A twist of colored glass, a North Country river, a hard, fascinating life

It’s strange where life takes you.  Matt Foley, who I profiled today, runs a couple of hydro-power dams in the Adirondacks, in Wadhams in Essex County and St. Regis Falls in Franklin County.

He got his start as an artisanal glass blower back in the 1970s.  When the energy crisis hit, he set out across the North Country looking for a cheap way to power his art.

That jumping off point led to a life of wrestling with North Country rivers and tangling with the politics of energy production in the US.

He prowled the backcountry, salvaging parts from abandoned hydro projects in Speculator, Saranac Inn, and the old Lake Placid Club.

His dams, which feed electricity to about 600 North Country homes, are part of a long history, a tradition where local hydro powered industries and whole communities.  (Foley’s Wadhams plant powers most of the homes in Westport.)

His two dams survived last year’s spring floods and tropical storm Irene and Foley is clearly weary, as worn out and frustrated as many of the farmers and loggers who’ve struggled to make a go of it in our hardscrabble region.

Not an easy life, but a fascinating one, carved out of an American tradition of ingenuity and hard-work.

“When I got here I had a BA in psychology and I was the child of an office worker,” Foley told me.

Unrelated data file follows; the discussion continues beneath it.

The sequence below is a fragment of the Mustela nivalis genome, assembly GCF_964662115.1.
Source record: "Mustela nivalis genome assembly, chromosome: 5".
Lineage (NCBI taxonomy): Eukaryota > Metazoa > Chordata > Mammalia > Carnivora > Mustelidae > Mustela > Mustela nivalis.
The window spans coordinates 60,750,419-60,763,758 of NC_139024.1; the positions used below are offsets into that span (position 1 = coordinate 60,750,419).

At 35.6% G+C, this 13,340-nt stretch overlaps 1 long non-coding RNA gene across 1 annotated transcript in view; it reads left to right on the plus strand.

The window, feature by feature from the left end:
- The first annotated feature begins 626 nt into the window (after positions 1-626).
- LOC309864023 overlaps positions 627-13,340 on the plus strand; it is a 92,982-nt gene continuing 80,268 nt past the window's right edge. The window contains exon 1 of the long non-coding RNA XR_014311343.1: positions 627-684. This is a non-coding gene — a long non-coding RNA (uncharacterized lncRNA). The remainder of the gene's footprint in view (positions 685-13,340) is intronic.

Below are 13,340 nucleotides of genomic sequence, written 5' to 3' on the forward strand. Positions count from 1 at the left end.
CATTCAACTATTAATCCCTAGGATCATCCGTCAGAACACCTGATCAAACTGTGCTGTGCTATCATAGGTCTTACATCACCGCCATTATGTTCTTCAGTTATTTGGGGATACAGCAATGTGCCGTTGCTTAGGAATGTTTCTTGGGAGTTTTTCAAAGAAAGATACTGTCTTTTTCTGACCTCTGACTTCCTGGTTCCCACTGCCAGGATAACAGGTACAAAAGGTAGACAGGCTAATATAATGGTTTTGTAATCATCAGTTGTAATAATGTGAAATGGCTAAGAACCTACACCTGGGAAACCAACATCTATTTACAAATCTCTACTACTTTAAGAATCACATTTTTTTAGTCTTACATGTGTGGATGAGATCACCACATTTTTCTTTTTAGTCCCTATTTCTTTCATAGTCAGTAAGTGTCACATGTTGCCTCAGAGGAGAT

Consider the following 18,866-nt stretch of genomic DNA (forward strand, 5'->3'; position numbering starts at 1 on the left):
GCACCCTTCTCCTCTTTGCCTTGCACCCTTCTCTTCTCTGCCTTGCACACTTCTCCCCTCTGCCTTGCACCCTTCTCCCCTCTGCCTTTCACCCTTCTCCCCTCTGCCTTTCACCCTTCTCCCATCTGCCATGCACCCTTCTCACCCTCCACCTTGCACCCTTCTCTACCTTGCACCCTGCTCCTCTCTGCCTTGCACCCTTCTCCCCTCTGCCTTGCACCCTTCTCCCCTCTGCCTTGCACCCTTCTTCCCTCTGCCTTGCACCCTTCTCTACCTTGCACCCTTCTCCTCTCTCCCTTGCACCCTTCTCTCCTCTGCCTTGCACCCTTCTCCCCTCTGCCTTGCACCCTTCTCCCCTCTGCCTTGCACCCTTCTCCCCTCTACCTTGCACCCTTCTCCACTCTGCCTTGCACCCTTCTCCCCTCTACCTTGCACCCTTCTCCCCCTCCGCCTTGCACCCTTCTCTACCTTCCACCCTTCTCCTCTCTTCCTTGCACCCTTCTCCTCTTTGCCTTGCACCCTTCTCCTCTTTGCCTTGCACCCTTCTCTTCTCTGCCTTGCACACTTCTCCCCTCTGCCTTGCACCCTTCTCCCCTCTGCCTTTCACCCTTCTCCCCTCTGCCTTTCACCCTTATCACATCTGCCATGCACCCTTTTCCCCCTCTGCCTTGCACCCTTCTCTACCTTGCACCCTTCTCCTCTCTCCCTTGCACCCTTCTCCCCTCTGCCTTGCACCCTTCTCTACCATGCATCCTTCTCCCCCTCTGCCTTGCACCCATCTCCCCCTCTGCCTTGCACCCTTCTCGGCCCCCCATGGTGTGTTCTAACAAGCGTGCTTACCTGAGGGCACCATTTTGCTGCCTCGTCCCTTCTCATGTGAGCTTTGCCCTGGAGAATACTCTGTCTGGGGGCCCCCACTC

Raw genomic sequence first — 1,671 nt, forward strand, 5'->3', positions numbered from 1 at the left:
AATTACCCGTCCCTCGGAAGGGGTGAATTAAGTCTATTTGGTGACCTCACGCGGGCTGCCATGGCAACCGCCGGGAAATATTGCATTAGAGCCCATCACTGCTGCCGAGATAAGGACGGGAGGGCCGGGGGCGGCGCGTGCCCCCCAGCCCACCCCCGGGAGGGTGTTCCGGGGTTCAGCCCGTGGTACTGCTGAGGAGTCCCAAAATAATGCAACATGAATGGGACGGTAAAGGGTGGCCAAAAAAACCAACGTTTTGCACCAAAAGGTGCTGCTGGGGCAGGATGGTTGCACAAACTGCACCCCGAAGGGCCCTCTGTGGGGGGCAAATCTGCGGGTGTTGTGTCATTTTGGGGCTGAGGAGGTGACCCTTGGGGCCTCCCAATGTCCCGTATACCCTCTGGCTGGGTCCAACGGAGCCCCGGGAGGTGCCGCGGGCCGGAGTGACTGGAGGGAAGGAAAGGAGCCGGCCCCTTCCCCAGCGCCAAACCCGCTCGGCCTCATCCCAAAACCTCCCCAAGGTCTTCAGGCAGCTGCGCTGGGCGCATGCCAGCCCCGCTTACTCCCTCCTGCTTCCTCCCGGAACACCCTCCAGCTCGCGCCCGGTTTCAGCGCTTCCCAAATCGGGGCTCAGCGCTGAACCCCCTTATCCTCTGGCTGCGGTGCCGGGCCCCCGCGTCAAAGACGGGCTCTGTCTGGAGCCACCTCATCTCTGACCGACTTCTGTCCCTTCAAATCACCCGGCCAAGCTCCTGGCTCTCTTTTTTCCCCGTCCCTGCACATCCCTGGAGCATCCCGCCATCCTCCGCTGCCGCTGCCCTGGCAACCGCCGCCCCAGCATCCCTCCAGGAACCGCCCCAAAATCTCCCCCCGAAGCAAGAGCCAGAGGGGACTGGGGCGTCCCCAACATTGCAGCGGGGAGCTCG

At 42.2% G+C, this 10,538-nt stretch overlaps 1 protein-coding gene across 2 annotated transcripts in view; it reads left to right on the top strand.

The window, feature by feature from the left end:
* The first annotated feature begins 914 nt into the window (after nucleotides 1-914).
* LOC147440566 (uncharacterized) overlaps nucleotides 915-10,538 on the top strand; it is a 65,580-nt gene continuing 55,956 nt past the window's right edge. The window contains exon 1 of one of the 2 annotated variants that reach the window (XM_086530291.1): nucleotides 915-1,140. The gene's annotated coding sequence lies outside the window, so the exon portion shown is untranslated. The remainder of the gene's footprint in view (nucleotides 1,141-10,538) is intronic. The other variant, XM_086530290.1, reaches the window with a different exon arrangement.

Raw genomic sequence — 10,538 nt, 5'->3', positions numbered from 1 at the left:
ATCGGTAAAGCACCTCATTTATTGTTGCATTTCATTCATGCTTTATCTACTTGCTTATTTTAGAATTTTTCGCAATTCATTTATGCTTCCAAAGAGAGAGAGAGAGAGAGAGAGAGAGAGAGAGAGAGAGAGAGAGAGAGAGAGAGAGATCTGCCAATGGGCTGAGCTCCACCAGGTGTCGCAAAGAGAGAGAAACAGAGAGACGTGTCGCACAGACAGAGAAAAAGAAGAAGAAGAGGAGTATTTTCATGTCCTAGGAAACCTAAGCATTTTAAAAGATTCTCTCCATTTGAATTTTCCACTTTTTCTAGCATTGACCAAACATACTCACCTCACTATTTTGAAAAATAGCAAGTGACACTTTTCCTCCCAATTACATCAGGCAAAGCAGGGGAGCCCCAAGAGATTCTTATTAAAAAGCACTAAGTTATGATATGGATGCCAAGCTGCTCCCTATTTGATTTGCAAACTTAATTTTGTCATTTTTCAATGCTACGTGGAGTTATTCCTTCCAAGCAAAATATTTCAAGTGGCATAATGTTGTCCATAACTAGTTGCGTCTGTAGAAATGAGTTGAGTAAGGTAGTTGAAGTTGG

“I was completely ignorant.  What it comes down to is if you don’t know how to do something, just start. Make a start somewhere and if you’re doing it right, you’ll find that out. And if you’re doing it wrong, you’ll find that out, too.”

When I was visiting his power plant in Wadhams, I noticed these old pieces sitting on a shelf in a window.  Foley, who’s 63 now, says he hasn’t blown glass for three decades.

But it all began with those shapes of melted glass.

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2 Comments on “A twist of colored glass, a North Country river, a hard, fascinating life”

  1. Paul says:


    I have spent some time on the St. Regis river above the dam where one of these plants is located. It seems to me that the “natural” level of this river is much higher now than it was in the past. I say this because it seems like many trees and some structures that were built before they started making power there are now under water even at low water periods. For example Long Pond above this dam has many large trees under water and dying. These are tress that were obviously growing for many decades on what was higher ground. This is a pond right next to the river that must have its levels affected by the river. Do you know if the water levels are different now that they were when the dams were originally built for logging? I put “natural” above in quotes since obviously it isn’t the natural level I am talking about but I guess the historic levels since the turn of the last century.

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  2. mervel says:

    I think that is pretty neat.

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